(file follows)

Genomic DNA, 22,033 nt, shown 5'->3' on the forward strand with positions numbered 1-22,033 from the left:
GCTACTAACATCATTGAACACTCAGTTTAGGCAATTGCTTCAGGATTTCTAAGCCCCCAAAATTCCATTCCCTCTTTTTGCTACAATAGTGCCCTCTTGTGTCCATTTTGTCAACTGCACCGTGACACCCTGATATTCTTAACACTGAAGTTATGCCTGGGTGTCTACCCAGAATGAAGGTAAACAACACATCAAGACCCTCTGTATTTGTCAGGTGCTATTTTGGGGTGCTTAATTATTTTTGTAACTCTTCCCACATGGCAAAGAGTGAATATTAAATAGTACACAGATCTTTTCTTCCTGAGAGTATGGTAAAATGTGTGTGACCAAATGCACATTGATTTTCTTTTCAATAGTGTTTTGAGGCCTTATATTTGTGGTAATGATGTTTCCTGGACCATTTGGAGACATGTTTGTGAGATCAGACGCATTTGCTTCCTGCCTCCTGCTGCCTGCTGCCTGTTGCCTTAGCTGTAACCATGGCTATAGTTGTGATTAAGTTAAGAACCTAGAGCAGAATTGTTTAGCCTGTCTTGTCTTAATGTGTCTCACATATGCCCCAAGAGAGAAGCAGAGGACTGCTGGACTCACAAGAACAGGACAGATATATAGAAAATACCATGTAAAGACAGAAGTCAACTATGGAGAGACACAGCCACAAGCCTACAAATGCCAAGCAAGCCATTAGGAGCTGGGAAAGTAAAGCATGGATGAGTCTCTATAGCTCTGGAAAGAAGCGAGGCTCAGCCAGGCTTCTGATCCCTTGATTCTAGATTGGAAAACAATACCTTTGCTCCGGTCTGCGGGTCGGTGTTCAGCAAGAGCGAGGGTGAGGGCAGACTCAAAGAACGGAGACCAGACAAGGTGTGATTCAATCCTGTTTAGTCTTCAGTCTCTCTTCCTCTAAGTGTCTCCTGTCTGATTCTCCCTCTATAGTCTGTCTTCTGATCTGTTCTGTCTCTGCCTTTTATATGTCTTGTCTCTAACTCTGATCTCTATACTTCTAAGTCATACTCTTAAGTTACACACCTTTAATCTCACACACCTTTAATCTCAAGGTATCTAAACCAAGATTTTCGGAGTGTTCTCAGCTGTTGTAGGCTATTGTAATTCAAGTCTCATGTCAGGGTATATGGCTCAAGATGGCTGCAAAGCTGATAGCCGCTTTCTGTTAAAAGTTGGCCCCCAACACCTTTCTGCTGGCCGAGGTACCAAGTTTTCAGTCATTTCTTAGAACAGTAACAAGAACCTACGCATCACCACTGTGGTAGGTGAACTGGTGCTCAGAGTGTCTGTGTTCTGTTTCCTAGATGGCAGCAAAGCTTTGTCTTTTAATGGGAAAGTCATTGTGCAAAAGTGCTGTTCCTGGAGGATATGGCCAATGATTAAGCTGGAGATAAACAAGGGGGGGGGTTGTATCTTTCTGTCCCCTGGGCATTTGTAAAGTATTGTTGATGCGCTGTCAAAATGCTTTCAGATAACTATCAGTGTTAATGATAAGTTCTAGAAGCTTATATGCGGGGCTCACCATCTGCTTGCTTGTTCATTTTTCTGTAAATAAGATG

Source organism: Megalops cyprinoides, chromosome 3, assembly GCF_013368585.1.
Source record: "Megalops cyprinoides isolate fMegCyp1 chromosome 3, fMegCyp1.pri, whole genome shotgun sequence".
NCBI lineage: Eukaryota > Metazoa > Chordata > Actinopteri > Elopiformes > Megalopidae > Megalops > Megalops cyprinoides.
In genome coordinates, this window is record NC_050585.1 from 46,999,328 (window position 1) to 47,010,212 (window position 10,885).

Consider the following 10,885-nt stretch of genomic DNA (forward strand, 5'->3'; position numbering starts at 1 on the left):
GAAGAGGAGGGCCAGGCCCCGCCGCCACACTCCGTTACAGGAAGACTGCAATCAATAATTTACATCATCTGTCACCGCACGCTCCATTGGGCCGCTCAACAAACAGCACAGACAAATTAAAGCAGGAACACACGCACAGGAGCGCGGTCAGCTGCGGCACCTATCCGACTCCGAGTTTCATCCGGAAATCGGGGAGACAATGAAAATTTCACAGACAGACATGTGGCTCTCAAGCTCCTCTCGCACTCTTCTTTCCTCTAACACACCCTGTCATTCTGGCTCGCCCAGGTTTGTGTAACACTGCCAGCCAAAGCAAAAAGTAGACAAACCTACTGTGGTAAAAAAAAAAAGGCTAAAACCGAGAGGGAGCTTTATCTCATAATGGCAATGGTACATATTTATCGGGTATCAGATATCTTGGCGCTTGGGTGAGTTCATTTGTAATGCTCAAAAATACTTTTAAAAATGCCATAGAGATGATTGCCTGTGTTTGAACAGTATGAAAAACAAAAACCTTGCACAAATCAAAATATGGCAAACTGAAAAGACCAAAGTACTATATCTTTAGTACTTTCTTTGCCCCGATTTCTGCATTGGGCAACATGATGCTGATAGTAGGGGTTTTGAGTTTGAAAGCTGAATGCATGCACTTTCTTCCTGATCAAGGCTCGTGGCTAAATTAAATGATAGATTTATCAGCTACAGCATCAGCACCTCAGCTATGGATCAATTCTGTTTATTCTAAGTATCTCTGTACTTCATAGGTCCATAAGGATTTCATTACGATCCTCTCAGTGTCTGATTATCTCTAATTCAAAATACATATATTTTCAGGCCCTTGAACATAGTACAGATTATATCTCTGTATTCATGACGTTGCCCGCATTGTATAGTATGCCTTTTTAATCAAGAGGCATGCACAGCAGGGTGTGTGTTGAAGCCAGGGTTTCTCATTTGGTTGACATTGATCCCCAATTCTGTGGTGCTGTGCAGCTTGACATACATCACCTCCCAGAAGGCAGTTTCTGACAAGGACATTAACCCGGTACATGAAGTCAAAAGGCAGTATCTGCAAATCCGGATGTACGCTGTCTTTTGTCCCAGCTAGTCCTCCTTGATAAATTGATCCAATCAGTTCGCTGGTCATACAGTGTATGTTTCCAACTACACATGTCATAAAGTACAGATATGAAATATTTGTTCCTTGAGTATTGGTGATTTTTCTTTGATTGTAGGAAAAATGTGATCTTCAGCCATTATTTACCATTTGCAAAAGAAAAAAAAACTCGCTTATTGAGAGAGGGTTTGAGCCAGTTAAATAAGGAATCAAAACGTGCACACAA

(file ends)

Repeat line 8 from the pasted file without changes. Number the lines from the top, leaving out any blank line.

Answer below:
GAAGAGGAGGGCCAGGCCCCGCCGCCACACTCCGTTACAGGAAGACTGCAATCAATAATTTACATCATCTGTCACCGCACGCTCCATTGGGCCGCTCAACAAACAGCACAGACAAATTAAAGCAGGAACACACGCACAGGAGCGCGGTCAGCTGCGGCACCTATCCGACTCCGAGTTTCATCCGGAAATCGGGGAGACAATGAAAATTTCACAGACAGACATGTGGCTCTCAAGCTCCTCTCGCACTCTTCTTTCCTCTAACACACCCTGTCATTCTGGCTCGCCCAGGTTTGTGTAACACTGCCAGCCAAAGCAAAAAGTAGACAAACCTACTGTGGTAAAAAAAAAAAGGCTAAAACCGAGAGGGAGCTTTATCTCATAATGGCAATGGTACATATTTATCGGGTATCAGATATCTTGGCGCTTGGGTGAGTTCATTTGTAATGCTCAAAAATACTTTTAAAAATGCCATAGAGATGATTGCCTGTGTTTGAACAGTATGAAAAACAAAAACCTTGCACAAATCAAAATATGGCAAACTGAAAAGACCAAAGTACTATATCTTTAGTACTTTCTTTGCCCCGATTTCTGCATTGGGCAACATGATGCTGATAGTAGGGGTTTTGAGTTTGAAAGCTGAATGCATGCACTTTCTTCCTGATCAAGGCTCGTGGCTAAATTAAATGATAGATTTATCAGCTACAGCATCAGCACCTCAGCTATGGATCAATTCTGTTTATTCTAAGTATCTCTGTACTTCATAGGTCCATAAGGATTTCATTACGATCCTCTCAGTGTCTGATTATCTCTAATTCAAAATACATATATTTTCAGGCCCTTGAACATAGTACAGATTATATCTCTGTATTCATGACGTTGCCCGCATTGTATAGTATGCCTTTTTAATCAAGAGGCATGCACAGCAGGGTGTGTGTTGAAGCCAGGGTTTCTCATTTGGTTGACATTGATCCCCAATTCTGTGGTGCTGTGCAGCTTGACATACATCACCTCCCAGAAGGCAGTTTCTGACAAGGACATTAACCCGGTACATGAAGTCAAAAGGCAGTATCTGCAAATCCGGATGTACGCTGTCTTTTGTCCCAGCTAGTCCTCCTTGATAAATTGATCCAATCAGTTCGCTGGTCATACAGTGTATGTTTCCAACTACACATGTCATAAAGTACAGATATGAAATATTTGTTCCTTGAGTATTGGTGATTTTTCTTTGATTGTAGGAAAAATGTGATCTTCAGCCATTATTTACCATTTGCAAAAGAAAAAAAAACTCGCTTATTGAGAGAGGGTTTGAGCCAGTTAAATAAGGAATCAAAACGTGCACACAA